Two thirds of Brits think some restrictions should remain after 19 July

Public opinion research also finds a majority who want the wearing of face masks to continue, and some positive signs on perceived job security.
15 July 2021
Woman wearing face mask going down an escalator on the tube
Luke Taylor
Luke
Taylor

Head of Opinion Polling, Public Division, UK

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Kantar Public’s latest research into British public opinion and voting intentions finds that there is an increasing proportion in Britain who think the COVID-19 restrictions are being adjusted too quickly, and a majority who want the wearing of face masks to continue in shops and on public transport.

Other key findings from Kantar Public research, which took place between 7 and 12 July, reveals:

  • Two thirds of people (66%) think we should keep at least some (some/most/all) of the existing restrictions after 19 July – made up of 36% who think we should keep some existing restrictions for a further period, 17% who think we should keep most existing restrictions for a further time, and 13% who think we should keep all existing restrictions for a further period of time.
  • About three in ten (29%) think “we need to learn to live with COVID-19 without any restrictions”.
  • Six in ten (60%) think everyone should continue to wear face masks in shops and on public transport for a further time.
  • A growing proportion think that the pace at which the government is adjusting restrictions to everyday life is much/a bit too fast: 41% compared to 29% in June.
  • 39% (+4) think the government are placing too much emphasis on protecting the country’s economy and not enough on protecting people’s health, compared to 18% (+2) who think there is too much emphasis on health. 27% think they have got the balance about right (-6).

Household economic impacts

This month’s research finds a growing proportion of those in work who say their job feels safer than it did 12 months ago, with 21% saying so, compared to 17% in June. This is the highest figure since the pandemic began. Other findings include:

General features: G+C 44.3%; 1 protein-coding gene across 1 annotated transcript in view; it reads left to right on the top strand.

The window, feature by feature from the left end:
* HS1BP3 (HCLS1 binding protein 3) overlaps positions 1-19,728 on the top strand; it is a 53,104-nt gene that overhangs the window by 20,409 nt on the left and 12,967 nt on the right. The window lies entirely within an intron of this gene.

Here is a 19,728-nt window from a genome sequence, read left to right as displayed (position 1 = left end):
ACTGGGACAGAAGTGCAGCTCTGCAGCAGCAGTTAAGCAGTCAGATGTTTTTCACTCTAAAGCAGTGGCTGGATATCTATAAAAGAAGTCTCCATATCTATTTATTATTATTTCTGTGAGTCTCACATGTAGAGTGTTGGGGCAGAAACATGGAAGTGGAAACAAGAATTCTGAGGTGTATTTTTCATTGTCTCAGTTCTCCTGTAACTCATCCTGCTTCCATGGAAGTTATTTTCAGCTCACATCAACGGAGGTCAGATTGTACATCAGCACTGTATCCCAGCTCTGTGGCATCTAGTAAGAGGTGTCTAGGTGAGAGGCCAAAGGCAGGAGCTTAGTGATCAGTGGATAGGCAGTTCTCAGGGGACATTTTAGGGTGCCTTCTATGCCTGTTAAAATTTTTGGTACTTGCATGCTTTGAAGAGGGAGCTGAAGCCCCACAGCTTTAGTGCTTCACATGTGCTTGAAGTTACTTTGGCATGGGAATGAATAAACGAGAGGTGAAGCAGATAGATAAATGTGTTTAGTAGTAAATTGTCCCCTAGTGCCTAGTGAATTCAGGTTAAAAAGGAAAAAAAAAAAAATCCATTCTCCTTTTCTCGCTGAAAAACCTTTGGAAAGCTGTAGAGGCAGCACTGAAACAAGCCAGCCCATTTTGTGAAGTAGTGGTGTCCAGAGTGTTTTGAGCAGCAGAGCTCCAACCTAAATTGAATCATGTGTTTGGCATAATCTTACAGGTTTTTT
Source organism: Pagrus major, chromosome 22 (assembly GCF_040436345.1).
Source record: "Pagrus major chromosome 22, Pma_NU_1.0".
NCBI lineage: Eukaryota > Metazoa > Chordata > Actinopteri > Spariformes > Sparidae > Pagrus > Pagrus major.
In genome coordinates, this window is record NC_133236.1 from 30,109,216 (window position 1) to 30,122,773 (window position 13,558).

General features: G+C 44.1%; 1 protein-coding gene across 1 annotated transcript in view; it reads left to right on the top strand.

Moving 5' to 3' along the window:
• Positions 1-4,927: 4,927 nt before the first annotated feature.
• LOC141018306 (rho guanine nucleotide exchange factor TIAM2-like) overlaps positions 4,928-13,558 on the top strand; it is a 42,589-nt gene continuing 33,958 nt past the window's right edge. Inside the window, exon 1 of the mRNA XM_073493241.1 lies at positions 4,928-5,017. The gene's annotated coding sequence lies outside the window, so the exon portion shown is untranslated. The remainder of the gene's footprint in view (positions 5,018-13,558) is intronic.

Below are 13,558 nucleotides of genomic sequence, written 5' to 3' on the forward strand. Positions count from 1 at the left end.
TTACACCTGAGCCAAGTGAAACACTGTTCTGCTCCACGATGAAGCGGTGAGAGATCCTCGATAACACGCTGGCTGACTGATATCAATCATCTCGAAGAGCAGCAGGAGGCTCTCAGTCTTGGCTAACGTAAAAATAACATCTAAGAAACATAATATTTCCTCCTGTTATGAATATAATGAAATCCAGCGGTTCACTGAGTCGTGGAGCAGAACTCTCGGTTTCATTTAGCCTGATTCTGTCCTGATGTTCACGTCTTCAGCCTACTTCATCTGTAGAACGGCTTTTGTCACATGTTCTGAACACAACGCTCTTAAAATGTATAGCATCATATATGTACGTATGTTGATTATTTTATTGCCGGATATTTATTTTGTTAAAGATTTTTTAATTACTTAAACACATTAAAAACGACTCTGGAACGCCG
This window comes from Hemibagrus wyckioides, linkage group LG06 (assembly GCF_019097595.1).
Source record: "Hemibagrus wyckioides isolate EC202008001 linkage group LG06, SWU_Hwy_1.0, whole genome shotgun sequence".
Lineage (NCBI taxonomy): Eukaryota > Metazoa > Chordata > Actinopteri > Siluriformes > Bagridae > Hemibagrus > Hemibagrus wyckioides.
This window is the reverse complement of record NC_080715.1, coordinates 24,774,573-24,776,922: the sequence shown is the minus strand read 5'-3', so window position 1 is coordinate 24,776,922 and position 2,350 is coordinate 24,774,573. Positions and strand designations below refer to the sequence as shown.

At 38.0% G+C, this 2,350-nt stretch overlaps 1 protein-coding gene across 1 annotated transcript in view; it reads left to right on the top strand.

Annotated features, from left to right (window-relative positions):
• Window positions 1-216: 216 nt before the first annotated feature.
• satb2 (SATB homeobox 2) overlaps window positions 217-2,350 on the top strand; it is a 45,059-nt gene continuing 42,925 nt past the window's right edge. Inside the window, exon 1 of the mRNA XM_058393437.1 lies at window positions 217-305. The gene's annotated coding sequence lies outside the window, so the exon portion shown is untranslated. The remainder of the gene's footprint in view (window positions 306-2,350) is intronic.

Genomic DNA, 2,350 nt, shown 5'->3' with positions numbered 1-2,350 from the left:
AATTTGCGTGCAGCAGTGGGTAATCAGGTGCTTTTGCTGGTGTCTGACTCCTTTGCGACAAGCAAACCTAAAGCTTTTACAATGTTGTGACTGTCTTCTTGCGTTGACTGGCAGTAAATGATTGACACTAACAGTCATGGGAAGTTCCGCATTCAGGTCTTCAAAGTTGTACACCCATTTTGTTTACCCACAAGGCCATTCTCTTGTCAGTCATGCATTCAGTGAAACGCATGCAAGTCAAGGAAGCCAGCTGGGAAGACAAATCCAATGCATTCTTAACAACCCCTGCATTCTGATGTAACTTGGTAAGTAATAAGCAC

• Of those working, 21% say their job feels less safe that 12 months ago (-6), which is the lowest figure since September 2019. 46% say much the same (-4).
  • 6 in 10 (60%, -1) now say that their personal income “has not been impacted” by coronavirus, compared to 56% in March, 54% in February and 49% in January. 
  • 28% (-1) say it is harder for them to meet their monthly household budget than it was 12 months ago.
  • 37% (-1) of Britons think the economy will be doing better in 12 months’ time than it is now.

When asked about the impact of the pandemic on personal savings, there is a mixed picture in Britain. One in four (24%, -1) say their savings have decreased since the start of the pandemic, 41% (+4) say they have stayed the same, and 20% (-1) say their savings have increased.

Of the people who saved extra money, only 11% (+8) of them intend to spend it all by the end of the year. 63% (+3) who have saved extra money say that they will only spend “some of it” or “none at all” this year.

Attitudes towards COVID-19 restrictions and actions to tackle the pandemic

When asked about the COVID-19 vaccines:

  • Three quarters of people (76%, -3) say they are very/somewhat satisfied with the vaccine rollout organised by government and health authorities.
  • 51% (+2) think that vaccines should be compulsory for all adults, compared to 39% who think adults should be allowed to choose (-3).
  • 62% (-3) of people strongly/tend to support the introduction of a vaccine passport to allow overseas travels into and out of the UK this summer, whilst 23% (no change) oppose the idea.

About half of Britons think that the government are handling the pandemic well:

  • 49% of people (+2) say they think the government have handled the pandemic very/fairly well. 45% say very/fairly poorly (no change).
  • 39% rate the cooperation between countries to distribute COVID-19 vaccines as very/fairly good, compared to 45% who say fairly/very poor.

A growing proportion think that the adjustments to the restrictions are changing too fast:

  • 41% of people think the pace at which the government is adjusting the restrictions to everyday life is much/a bit too fast (+12) compared to one in three (33%, -9 vs June) who think it is ‘about right’.
  • 35% think people should be able to decide for themselves whether to wear masks in shops and on public transport (vs 60% who think everyone should wear in shops and public transport for further period).

Voting intentions

  • Con 44% (-1 vs June 2021)
  • Lab 31% (-1)
  • L Dem 12% (+4)
  • SNP 6% (+2)
  • Green 4% (-2)
  • Reform UK (formerly Brexit Party) 1% (-1)
  • Plaid Cymru 1% (nc)
  • UKIP <1% (-1)
  • Other 1% (nc)

Methodological information

The survey data and further details on the methodological approach can be found here. A total of 1,057 interviews were conducted online among adults living in Great Britain between 7 and 12 July 2021. All interviews were conducted online using the Kantar Research Express. The Kantar online access panel was the main sample source.

The data was weighted to match population totals for age, gender, 2019 General Election voting patterns, 2016 EU referendum voting patterns, education, region, and likelihood to vote in the next General Election. Any use of this research must cite Kantar as the source.

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